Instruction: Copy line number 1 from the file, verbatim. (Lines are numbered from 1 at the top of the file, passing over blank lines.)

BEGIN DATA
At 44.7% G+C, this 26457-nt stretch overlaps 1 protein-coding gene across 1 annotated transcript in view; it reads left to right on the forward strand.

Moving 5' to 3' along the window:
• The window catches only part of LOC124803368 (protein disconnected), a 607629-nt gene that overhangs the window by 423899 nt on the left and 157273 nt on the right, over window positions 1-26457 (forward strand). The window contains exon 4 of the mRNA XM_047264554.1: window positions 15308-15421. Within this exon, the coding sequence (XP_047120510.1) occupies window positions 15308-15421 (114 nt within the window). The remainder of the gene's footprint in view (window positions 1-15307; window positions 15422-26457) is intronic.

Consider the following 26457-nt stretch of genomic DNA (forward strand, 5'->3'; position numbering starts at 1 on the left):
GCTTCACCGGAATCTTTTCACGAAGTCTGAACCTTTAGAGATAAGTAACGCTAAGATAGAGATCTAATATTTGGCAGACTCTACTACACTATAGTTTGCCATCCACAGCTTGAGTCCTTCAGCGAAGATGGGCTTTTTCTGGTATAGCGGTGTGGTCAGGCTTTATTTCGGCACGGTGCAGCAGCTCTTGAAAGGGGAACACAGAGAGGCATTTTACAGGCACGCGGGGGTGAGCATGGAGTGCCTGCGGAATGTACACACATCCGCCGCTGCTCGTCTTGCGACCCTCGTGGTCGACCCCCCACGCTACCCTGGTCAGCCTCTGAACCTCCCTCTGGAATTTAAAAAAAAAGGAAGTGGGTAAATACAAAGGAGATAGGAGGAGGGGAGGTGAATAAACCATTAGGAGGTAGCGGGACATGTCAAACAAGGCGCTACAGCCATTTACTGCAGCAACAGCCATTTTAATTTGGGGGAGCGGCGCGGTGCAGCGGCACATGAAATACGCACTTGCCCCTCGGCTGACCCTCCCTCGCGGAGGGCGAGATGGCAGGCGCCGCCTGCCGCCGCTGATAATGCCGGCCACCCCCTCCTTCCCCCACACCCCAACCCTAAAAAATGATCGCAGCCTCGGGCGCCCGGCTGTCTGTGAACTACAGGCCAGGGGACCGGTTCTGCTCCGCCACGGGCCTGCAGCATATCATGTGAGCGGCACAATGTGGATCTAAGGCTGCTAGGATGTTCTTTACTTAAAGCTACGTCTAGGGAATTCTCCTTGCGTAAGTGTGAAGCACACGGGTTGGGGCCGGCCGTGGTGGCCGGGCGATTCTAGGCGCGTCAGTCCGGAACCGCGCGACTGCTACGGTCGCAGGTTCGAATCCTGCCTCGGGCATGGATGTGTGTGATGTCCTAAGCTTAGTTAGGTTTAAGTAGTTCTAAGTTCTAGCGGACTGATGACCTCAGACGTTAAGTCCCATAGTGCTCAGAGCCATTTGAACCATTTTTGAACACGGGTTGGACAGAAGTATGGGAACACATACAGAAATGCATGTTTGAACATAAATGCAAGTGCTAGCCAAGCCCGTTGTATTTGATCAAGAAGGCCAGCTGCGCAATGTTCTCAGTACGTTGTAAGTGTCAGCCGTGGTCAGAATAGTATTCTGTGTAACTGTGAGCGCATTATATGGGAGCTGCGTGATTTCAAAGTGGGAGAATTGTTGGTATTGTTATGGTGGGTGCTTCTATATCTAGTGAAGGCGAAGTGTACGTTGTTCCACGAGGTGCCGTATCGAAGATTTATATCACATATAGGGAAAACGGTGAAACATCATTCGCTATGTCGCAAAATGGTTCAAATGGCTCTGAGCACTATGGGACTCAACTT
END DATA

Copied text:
At 44.7% G+C, this 26457-nt stretch overlaps 1 protein-coding gene across 1 annotated transcript in view; it reads left to right on the forward strand.